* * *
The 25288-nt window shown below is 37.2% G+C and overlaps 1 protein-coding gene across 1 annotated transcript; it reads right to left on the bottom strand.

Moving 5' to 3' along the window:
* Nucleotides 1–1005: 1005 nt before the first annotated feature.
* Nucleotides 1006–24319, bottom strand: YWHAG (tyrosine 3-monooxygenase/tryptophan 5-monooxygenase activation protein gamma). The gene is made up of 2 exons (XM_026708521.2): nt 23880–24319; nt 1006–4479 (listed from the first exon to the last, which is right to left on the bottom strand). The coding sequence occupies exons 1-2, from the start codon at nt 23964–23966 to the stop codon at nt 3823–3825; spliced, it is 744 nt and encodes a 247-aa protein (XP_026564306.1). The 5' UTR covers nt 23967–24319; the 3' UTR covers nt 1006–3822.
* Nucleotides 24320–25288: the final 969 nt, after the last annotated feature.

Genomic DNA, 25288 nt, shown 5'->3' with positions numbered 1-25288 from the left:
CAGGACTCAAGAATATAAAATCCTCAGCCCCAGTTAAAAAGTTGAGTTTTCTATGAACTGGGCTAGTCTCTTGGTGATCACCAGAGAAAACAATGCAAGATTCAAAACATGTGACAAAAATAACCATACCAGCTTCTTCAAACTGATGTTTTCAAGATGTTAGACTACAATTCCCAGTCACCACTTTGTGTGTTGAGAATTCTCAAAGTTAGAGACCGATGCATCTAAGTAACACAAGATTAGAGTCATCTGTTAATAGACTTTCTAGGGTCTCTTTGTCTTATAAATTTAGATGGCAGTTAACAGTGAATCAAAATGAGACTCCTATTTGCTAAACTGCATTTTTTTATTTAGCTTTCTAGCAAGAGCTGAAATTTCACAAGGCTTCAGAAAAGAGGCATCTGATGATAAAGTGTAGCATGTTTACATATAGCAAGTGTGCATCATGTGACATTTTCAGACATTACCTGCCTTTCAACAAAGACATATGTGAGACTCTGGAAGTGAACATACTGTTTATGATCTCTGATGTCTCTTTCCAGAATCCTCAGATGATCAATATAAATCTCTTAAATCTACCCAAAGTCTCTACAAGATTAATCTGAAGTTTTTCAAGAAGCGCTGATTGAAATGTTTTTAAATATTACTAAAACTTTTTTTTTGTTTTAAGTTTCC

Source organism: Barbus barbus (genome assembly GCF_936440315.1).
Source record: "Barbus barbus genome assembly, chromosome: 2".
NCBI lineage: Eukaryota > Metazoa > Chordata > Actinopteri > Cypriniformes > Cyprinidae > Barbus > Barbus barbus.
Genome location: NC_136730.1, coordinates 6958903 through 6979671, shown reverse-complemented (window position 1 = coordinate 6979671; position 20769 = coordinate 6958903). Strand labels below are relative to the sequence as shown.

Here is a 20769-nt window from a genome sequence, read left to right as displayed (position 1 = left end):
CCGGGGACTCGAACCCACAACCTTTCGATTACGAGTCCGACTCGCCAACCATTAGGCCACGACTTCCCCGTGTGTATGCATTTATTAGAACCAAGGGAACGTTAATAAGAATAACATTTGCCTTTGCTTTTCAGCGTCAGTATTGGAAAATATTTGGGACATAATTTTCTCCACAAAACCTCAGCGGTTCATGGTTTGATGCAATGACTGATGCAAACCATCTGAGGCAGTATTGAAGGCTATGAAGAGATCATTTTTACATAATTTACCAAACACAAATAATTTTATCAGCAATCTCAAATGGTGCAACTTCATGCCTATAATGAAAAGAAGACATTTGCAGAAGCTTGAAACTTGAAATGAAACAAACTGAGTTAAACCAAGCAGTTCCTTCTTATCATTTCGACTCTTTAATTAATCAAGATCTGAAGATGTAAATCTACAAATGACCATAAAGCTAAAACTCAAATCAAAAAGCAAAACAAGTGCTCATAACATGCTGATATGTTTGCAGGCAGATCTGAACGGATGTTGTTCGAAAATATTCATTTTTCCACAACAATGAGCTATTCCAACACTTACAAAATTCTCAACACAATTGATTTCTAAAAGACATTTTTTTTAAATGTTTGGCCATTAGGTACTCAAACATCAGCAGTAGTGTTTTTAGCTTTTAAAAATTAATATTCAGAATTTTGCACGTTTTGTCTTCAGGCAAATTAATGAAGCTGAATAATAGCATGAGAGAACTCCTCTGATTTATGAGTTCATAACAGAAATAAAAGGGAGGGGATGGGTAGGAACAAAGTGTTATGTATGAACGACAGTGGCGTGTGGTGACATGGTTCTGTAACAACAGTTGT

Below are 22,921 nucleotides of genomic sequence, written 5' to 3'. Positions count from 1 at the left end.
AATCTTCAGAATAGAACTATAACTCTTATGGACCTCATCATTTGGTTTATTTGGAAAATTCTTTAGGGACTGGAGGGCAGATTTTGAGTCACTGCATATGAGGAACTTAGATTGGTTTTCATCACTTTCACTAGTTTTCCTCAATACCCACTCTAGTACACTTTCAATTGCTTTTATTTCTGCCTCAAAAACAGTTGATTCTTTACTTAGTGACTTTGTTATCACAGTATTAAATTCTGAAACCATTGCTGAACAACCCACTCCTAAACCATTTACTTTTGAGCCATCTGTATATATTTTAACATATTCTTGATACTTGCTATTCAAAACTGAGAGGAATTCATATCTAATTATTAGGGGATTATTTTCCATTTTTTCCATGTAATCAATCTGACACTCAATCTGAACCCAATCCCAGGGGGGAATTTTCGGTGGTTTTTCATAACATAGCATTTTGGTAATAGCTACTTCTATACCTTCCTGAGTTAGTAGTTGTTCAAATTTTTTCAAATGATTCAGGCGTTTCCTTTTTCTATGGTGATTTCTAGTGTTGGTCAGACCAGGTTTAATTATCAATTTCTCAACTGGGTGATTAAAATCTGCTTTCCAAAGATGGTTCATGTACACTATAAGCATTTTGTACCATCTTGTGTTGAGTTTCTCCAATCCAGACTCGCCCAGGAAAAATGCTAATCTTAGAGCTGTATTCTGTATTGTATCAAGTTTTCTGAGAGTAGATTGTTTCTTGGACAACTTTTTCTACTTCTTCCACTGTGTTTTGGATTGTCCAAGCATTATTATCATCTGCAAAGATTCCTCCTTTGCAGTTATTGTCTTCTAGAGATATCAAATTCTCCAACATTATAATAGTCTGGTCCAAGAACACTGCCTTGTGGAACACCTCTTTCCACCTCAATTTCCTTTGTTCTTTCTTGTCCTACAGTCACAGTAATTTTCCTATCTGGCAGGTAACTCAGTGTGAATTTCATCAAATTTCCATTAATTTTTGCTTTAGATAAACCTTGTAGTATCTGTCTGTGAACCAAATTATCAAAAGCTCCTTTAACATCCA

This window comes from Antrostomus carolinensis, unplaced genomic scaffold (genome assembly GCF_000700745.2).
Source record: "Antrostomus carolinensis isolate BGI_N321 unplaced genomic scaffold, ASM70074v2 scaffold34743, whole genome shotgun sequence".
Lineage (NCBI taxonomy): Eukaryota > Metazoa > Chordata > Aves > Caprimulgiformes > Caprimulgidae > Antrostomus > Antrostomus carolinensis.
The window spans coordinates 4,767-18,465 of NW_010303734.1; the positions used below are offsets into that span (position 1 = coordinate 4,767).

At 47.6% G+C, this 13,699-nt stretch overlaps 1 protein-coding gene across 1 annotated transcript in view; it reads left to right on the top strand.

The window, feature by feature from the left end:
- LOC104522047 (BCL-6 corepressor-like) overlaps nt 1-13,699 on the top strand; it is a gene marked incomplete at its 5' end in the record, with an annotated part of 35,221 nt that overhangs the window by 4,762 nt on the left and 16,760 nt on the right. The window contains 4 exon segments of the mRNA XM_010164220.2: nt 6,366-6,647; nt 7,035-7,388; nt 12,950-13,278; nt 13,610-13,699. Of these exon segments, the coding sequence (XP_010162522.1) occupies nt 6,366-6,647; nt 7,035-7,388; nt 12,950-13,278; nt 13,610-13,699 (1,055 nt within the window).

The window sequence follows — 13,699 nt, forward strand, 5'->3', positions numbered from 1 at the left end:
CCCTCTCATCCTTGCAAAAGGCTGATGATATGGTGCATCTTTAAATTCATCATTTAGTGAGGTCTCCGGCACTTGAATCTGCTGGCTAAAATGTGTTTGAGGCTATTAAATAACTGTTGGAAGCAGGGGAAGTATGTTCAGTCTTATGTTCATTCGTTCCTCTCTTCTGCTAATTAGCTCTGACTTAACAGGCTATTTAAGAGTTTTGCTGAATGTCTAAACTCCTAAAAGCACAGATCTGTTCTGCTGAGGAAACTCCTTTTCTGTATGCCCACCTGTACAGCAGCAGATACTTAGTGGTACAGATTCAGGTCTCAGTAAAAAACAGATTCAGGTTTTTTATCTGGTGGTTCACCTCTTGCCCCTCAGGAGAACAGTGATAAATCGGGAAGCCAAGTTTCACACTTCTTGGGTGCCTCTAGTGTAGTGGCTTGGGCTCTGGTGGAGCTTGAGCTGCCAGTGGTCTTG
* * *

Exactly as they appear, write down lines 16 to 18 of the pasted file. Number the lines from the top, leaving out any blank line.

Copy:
This window comes from Antrostomus carolinensis, unplaced genomic scaffold (genome assembly GCF_000700745.2).
Source record: "Antrostomus carolinensis isolate BGI_N321 unplaced genomic scaffold, ASM70074v2 scaffold34743, whole genome shotgun sequence".
Lineage (NCBI taxonomy): Eukaryota > Metazoa > Chordata > Aves > Caprimulgiformes > Caprimulgidae > Antrostomus > Antrostomus carolinensis.